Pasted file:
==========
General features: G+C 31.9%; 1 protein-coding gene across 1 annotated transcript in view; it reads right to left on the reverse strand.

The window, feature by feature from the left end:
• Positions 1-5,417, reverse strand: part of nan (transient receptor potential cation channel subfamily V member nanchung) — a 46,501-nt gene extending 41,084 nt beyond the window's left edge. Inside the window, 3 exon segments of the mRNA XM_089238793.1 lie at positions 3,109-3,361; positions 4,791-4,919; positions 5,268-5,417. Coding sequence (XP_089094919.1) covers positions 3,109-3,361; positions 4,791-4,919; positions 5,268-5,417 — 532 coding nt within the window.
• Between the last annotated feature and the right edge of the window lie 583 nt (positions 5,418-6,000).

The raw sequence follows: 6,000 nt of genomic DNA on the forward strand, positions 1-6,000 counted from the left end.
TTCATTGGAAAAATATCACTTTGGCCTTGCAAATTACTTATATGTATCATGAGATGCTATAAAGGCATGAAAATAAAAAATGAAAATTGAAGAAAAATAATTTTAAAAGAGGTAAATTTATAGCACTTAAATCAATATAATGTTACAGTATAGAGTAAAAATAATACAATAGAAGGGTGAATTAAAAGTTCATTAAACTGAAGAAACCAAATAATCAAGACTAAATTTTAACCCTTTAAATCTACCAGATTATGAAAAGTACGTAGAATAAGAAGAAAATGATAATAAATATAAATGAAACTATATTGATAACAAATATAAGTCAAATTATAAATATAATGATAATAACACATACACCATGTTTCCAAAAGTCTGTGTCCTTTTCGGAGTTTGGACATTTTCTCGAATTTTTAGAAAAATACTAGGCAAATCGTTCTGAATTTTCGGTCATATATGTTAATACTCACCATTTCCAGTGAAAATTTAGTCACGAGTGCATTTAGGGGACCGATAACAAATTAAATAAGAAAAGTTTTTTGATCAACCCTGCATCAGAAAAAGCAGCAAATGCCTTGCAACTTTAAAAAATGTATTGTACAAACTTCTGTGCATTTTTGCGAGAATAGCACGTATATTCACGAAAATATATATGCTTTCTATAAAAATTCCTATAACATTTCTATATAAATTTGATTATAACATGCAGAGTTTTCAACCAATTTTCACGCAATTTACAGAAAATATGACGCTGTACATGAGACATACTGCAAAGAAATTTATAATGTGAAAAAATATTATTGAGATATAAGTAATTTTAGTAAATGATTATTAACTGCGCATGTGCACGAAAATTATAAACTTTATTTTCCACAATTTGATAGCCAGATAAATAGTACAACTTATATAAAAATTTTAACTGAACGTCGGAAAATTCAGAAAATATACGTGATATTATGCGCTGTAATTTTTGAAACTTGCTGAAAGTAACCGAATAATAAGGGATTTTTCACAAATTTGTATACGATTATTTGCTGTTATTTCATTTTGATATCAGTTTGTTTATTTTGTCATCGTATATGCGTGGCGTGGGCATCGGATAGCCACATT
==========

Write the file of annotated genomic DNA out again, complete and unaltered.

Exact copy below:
General features: G+C 31.9%; 1 protein-coding gene across 1 annotated transcript in view; it reads right to left on the reverse strand.

The window, feature by feature from the left end:
• Positions 1-5,417, reverse strand: part of nan (transient receptor potential cation channel subfamily V member nanchung) — a 46,501-nt gene extending 41,084 nt beyond the window's left edge. Inside the window, 3 exon segments of the mRNA XM_089238793.1 lie at positions 3,109-3,361; positions 4,791-4,919; positions 5,268-5,417. Coding sequence (XP_089094919.1) covers positions 3,109-3,361; positions 4,791-4,919; positions 5,268-5,417 — 532 coding nt within the window.
• Between the last annotated feature and the right edge of the window lie 583 nt (positions 5,418-6,000).

The raw sequence follows: 6,000 nt of genomic DNA on the forward strand, positions 1-6,000 counted from the left end.
TTCATTGGAAAAATATCACTTTGGCCTTGCAAATTACTTATATGTATCATGAGATGCTATAAAGGCATGAAAATAAAAAATGAAAATTGAAGAAAAATAATTTTAAAAGAGGTAAATTTATAGCACTTAAATCAATATAATGTTACAGTATAGAGTAAAAATAATACAATAGAAGGGTGAATTAAAAGTTCATTAAACTGAAGAAACCAAATAATCAAGACTAAATTTTAACCCTTTAAATCTACCAGATTATGAAAAGTACGTAGAATAAGAAGAAAATGATAATAAATATAAATGAAACTATATTGATAACAAATATAAGTCAAATTATAAATATAATGATAATAACACATACACCATGTTTCCAAAAGTCTGTGTCCTTTTCGGAGTTTGGACATTTTCTCGAATTTTTAGAAAAATACTAGGCAAATCGTTCTGAATTTTCGGTCATATATGTTAATACTCACCATTTCCAGTGAAAATTTAGTCACGAGTGCATTTAGGGGACCGATAACAAATTAAATAAGAAAAGTTTTTTGATCAACCCTGCATCAGAAAAAGCAGCAAATGCCTTGCAACTTTAAAAAATGTATTGTACAAACTTCTGTGCATTTTTGCGAGAATAGCACGTATATTCACGAAAATATATATGCTTTCTATAAAAATTCCTATAACATTTCTATATAAATTTGATTATAACATGCAGAGTTTTCAACCAATTTTCACGCAATTTACAGAAAATATGACGCTGTACATGAGACATACTGCAAAGAAATTTATAATGTGAAAAAATATTATTGAGATATAAGTAATTTTAGTAAATGATTATTAACTGCGCATGTGCACGAAAATTATAAACTTTATTTTCCACAATTTGATAGCCAGATAAATAGTACAACTTATATAAAAATTTTAACTGAACGTCGGAAAATTCAGAAAATATACGTGATATTATGCGCTGTAATTTTTGAAACTTGCTGAAAGTAACCGAATAATAAGGGATTTTTCACAAATTTGTATACGATTATTTGCTGTTATTTCATTTTGATATCAGTTTGTTTATTTTGTCATCGTATATGCGTGGCGTGGGCATCGGATAGCCACATT